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Windows 10 Default File Type Associations and Login VSI

Login VSI Blog Article - Microsoft Windows 10 Default FTA Associations - Teaser Image

Back in 2013 when Login VSI 4.1 got released and the majority of desktops were running Windows 7 life was easy. We’d set the default filetype for an application and it would simply work.

The default and industry standard workloads in Login VSI include launching and using Adobe Reader as part of the virtual user simulation. Because Login VSI doesn’t always know which version of Adobe Reader is installed, or where it’s installed, the workload relies on the file type association (FTA) for .pdf documents to be associated with Adobe Reader.

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The Impact of Meltdown and Spectre Patches on Windows 10

The impact of Meltdown and Spectre patches on Windows 10

Testing with Login VSI to Solve the Problems Caused by Meltdown & Spectre

Over the last weeks a lot has already been written about the supposedly high impact that the patches of both Meltdown and Spectre will have on the performance of computer systems but even experts do not yet agree how big the impact will be on centralized desktop environments such as Microsoft RDS, Citrix XenApp & XenDesktop and of course VMware Horizon causing a lot of fear, uncertainty and doubt.

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Simple tricks to improve Windows 10 performance by 3000%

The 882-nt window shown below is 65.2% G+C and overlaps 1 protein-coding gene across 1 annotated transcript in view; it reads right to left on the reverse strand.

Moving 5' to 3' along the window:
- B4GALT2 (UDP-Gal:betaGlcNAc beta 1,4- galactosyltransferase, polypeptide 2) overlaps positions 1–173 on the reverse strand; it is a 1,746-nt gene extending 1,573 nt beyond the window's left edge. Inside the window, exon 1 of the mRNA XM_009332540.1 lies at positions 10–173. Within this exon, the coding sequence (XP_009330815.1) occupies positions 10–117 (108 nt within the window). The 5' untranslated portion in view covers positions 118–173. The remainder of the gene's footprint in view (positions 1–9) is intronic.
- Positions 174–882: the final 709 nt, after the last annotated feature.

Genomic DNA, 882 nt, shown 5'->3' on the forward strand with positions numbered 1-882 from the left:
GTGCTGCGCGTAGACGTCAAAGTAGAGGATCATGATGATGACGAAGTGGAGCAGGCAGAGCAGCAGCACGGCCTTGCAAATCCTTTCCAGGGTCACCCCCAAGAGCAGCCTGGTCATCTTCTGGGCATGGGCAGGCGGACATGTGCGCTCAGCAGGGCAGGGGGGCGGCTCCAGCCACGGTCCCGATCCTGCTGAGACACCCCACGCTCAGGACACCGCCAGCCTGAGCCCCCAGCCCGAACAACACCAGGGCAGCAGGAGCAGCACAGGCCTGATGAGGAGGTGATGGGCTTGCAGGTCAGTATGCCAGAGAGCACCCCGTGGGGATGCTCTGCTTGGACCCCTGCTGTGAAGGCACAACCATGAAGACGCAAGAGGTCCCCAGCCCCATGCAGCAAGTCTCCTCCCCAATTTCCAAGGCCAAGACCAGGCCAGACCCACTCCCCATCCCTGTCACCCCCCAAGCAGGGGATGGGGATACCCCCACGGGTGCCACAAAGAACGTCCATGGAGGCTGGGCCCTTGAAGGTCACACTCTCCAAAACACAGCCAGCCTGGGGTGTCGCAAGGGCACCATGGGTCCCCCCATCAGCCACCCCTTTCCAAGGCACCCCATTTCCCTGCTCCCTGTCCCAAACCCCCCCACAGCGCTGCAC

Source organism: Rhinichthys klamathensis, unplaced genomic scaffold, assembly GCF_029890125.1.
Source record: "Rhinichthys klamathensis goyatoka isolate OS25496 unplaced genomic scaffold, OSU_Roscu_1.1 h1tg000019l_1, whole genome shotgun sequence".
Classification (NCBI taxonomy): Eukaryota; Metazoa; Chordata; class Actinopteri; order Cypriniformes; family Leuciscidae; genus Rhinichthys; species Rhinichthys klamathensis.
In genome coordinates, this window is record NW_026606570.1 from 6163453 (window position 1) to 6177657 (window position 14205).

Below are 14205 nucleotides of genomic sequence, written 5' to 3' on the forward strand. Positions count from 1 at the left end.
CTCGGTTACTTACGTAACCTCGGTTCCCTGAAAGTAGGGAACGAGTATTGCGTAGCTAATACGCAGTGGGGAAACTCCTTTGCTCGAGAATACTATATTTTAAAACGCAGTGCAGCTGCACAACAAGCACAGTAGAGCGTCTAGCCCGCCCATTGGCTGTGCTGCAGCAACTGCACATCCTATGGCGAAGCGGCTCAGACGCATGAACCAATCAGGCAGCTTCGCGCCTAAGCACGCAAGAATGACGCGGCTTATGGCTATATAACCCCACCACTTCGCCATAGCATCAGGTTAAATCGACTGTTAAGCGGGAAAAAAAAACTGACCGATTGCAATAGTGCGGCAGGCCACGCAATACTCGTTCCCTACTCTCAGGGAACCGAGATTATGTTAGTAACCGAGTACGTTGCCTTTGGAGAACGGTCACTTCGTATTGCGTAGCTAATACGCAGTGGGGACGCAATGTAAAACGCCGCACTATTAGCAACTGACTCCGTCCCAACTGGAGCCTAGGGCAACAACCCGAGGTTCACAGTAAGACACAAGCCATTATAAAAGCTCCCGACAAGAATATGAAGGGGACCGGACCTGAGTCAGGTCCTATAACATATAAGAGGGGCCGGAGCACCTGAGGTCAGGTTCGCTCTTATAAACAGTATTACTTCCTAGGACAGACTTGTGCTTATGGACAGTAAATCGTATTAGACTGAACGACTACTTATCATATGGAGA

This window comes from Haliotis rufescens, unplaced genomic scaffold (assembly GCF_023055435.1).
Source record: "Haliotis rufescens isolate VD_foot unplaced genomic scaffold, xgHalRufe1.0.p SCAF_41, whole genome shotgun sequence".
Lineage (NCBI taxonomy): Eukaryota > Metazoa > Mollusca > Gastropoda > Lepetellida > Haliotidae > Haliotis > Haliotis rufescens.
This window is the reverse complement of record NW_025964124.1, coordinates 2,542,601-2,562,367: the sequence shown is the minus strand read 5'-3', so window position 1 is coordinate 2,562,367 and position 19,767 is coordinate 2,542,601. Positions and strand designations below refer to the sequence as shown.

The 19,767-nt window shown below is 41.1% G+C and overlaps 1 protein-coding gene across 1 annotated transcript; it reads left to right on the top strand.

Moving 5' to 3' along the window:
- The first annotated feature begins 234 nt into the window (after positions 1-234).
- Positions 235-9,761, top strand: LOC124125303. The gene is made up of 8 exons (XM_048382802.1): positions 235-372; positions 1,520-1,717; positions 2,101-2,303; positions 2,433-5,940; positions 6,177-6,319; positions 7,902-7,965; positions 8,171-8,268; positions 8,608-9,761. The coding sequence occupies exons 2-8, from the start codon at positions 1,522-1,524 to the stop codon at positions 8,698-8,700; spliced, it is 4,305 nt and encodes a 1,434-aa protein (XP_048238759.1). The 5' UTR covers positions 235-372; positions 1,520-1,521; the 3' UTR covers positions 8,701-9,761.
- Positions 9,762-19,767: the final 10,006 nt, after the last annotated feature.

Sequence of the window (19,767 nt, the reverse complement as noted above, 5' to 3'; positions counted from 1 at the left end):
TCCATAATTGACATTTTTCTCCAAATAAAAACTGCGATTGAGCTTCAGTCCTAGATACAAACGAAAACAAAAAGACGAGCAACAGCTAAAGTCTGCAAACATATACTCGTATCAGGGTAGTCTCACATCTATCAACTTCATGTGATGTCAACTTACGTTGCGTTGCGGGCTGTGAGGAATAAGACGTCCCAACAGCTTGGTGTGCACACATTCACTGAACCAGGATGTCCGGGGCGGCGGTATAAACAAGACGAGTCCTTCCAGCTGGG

Windows 10 - now 3000% better!

On October 2nd Microsoft released version 1809 (Codename: Redstone 5) for those who wanted to update manually.

On the 9th of October it started rolling out via automatic windows updates. Unfortunately there was an oversight in the update mechanism leading Microsoft to pause the update temporarily as during the upgrade users documents got deleted. While waiting for the fixed version of Windows 10 to be released we started doing our regular performance tests, as we did with Server 2019 and Office 2019 recently and the results where…well, not what we expected.

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The First Office 2019 Performance Impact Results

The First Office 2019 Performance Impact Results

Microsoft Office, you can find it in nearly every enterprise IT environment and this week Microsoft has released Office 2019 to the first group of volume license customers.

Since the release of Office 2007 Login VSI has always been keen to show the impact a new version has on scalability of your centralized desktop environment, whether its VMware Horizon, Citrix Virtual Apps and Desktops or plain RDSH and We of course did the same for this version.

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Citrix Virtual App user density on AWS

Login VSI workload testing on AWS EC2 instances

If you are in the End User Compute (EUC) space like me, you are undoubtedly aware of the annual VDI Like A Pro survey. In this survey we continue to see the trend of interest in the public cloud growing, however most of the respondents cited cost and performance as major concerns when considering cloud options. At Login VSI we are seeing more traction with enterprises adopting cloud strategies for their digital workspaces, and I am personally very excited about this.